Friday, January 7, 2011

The Anthro Reader, Vol. 23

The latest edition of the anthropology blog carnival is live at Afarensis. The hominin has compiled an interesting collection of science writing from around the web, including a look at how silverfishes closed a museum, the nature of anthropology and publicity, Viking recipes, and the ethics of habituating primates.

It's back to work now that the holiday season is over, which means getting reacquainted with my desk, both at home and at work. But desk time carries with it the increased risk of cardiovascular disease—it's no secret, after all, that physical activity is important, and desk time tends to be rather sedentary. Travis Saunders' SciAm guest feature discusses offsetting the effects of sedentary behavior. The bottom line is that any exercise is better than none, and as we are a largely sedentary  society, every little bit you can do counts. So taking small breaks throughout the day—actually walking away from your desk for a few minutes a few times a day—can add up, and help you meet current physical activity guidelines.

The big news this week has been the mass deaths of birds and fish. National Geographic doesn't believe this is a sign of a coming apocalypse:
At any given time there are "at least ten billion birds in North America ... and there could be as much as 20 billion—and almost half die each year due to natural causes," said ornithologist Greg Butcher, director of bird conservation for the National Audubon Society in Washington, D.C.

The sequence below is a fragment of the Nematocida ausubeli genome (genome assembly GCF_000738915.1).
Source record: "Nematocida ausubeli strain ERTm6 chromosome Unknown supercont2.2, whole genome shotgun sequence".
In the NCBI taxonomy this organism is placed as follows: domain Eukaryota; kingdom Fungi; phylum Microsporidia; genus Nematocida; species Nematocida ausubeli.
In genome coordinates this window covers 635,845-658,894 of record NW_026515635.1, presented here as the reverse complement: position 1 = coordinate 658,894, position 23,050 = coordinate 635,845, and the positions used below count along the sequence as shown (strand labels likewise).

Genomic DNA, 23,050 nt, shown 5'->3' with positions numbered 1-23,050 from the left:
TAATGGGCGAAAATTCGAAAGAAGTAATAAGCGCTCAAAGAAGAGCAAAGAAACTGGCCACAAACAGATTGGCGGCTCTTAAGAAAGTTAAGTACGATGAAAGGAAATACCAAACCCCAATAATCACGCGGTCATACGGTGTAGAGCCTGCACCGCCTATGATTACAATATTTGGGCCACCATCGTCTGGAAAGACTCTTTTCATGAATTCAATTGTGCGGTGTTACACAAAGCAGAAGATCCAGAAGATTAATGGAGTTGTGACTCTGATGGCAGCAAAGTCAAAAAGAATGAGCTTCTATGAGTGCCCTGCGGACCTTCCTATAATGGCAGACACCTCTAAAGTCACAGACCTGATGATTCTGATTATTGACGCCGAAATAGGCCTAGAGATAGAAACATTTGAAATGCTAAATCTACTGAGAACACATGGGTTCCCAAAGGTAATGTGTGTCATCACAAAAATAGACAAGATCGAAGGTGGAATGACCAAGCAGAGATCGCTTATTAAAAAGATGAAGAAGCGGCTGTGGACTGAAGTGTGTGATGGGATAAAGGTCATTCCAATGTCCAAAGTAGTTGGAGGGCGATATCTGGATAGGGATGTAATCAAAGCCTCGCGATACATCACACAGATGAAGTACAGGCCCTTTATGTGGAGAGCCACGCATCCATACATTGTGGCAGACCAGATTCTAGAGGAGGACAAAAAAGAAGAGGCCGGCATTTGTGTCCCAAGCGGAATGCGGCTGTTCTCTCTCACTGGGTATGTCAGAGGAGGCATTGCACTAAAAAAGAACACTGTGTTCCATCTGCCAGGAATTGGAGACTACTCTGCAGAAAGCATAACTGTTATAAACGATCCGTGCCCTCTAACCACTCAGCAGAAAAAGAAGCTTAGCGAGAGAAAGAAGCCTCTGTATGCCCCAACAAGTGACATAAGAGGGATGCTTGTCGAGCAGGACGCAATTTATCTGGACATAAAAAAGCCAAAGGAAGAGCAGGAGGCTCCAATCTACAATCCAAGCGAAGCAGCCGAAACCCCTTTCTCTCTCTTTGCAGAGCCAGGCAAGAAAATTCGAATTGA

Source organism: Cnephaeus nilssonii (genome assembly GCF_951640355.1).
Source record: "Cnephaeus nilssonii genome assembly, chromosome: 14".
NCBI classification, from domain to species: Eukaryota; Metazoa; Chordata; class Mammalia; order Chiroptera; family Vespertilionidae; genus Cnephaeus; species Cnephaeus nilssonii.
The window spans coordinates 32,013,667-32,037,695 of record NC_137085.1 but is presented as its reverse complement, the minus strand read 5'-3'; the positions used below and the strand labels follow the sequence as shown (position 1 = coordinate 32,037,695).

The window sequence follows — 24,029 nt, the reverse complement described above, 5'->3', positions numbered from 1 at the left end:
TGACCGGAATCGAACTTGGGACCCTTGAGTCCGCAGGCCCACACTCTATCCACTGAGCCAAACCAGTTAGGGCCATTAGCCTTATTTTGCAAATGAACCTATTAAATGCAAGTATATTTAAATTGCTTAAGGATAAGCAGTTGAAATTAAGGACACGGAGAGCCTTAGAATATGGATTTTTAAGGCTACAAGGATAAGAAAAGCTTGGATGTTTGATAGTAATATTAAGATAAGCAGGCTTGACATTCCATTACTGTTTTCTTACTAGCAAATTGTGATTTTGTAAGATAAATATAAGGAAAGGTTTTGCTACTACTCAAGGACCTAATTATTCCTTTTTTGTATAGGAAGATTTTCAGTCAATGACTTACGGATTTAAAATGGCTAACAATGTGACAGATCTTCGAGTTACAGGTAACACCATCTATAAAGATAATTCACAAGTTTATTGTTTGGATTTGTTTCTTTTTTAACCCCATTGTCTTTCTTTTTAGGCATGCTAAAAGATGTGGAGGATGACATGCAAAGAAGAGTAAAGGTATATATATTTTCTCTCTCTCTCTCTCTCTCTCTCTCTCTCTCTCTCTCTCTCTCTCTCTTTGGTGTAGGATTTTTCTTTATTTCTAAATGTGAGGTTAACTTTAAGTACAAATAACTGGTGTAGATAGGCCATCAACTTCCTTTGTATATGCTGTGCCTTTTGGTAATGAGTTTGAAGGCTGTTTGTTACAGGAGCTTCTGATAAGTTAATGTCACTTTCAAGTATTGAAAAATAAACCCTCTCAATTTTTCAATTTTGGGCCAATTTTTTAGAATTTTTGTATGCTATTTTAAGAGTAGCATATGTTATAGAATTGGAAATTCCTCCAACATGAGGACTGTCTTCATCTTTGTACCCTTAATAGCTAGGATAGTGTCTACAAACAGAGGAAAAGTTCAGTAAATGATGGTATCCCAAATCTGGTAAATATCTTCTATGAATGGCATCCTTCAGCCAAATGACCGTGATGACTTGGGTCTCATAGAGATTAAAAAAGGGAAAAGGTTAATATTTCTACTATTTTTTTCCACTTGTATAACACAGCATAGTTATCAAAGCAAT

It appears that the birds may have been stirred from their roost by firecrackers, and then died after flying into various objects. Biologists are saying that mass deaths are common, but are hoping to use the attention to bolster public awareness about other issues.

Finally, harder to read fonts may increase retention. Princeton researchers found that students were able to recall more from texts using more complicated fonts because they had to work harder to process and understand the information. The significance of this? It tells us that small things can have an immense impact on learning and cognition. (So perhaps going forward, I'll post in something other than Arial.)

That's it for this week. I'll be traveling next week, so the Anthro Reader will resume on Friday, January 21.

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